The world of manufacturing never stands still. How could it? Manufacturers are constantly looking for ways to reduce the marginal cost of each unit they sell to get a leg up on their competitors. And this means that we’ve seen some of the most staggering advances in technology in this realm.
When you think about it, most of the stuff we talk about on this blog is only made possible by advances in manufacturing. Manufacturing is the bedrock for the mass production of all the gadgets we enjoy today. Thanks to East Asia, the price of electronics continues to go down, while the price of college and health care soars.
As you might expect, innovation hasn’t slowed down just because it’s 2016. If anything, it’s accelerated. Over the next year or so we’re going to see some important trends emerging in manufacturing that will shape the sector for years to come.
You might have seen in the news recently that Boston Dynamics have made a walking robot that can traverse rough terrain. It’s an astounding development. But at first blush, it wouldn’t appear to have much to do with manufacturing in general. After all, what use is a walking robot?
Well, it’s not so much the walking that’s important. It’s the advances in robotics that it heralds. You see, robots aren’t just feeble objects only the Japanese are interested in. They’re becoming smart and dexterous. Intelligent and dexterous enough, in fact, to do a lot of menial tasks on the factory floor.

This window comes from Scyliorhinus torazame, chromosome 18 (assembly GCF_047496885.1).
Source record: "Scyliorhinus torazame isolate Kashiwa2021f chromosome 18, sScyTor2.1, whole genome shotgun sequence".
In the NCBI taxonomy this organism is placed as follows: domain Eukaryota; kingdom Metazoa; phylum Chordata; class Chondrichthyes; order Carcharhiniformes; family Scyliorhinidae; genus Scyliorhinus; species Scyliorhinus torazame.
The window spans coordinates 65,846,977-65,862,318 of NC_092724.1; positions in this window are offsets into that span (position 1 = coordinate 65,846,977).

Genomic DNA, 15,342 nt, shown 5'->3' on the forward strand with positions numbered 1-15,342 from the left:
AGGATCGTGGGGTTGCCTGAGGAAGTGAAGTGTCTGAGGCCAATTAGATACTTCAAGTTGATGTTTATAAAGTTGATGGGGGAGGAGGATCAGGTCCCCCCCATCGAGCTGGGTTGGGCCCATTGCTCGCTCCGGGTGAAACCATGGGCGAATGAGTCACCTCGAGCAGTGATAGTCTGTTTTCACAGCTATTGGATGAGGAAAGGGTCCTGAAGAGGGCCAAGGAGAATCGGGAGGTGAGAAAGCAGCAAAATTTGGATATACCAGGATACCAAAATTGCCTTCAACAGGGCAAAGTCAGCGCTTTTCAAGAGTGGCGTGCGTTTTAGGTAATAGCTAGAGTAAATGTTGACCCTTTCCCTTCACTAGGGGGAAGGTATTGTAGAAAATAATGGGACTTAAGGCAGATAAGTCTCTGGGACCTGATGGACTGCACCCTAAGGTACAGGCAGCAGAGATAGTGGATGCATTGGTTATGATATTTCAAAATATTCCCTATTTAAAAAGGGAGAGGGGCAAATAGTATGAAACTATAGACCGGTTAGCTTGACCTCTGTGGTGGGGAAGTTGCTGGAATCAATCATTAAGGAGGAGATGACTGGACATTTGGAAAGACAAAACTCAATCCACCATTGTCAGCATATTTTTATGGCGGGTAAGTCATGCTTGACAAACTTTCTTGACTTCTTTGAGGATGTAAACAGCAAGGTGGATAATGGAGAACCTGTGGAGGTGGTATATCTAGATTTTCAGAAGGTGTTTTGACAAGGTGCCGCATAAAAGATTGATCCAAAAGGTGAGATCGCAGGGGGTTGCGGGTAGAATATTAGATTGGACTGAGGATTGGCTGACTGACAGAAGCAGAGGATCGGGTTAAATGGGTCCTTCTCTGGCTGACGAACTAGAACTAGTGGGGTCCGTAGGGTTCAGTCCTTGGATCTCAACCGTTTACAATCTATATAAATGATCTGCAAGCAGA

As a result, the Federation of Robotics predicts that the supply of industrial robots will explode. They expect double digit growth up until the close of the decade, barring another financial crisis.
The price of sensors has come down enormously over the last couple of decades. It started at the turn of the millennium, and it’s what allowed us to have smartphones by 2008. But sensors have continued to fall in price. And that means that more and more applications for manufacturers are opening up.
First, they will be used to improve quality. Then they’ll be used to improve equipment value. Finally, they are being used right now to increase reliability in some machines, like in Mills CNC milling machines.
The idea here is, of course, to maximise the use of resources, just by gathering better information. Manufacturing units will ultimately become fully integrated. They won’t just be integrated with each other; they’ll be conduits for all the information that affects their production.
Dirty Industry Image Disappearing
Ever since the dawn of the industrial revolution, industry has had a dirty image. And in the modern age, climate change has continued this.
But the notion that industry will continue to be a dirty and dangerous place to work will change. Workers in factories will cease to be seen as low-skilled labourers. Rather, they’ll more often be computer scientists and technicians with specific knowledge. They’ll have to have a great depth of knowledge to understand and operate the factory system.
2 million jobs are set to be created in the US in manufacturing before 2025. And it’s doubtful that they will resemble traditional manufacturing jobs at all.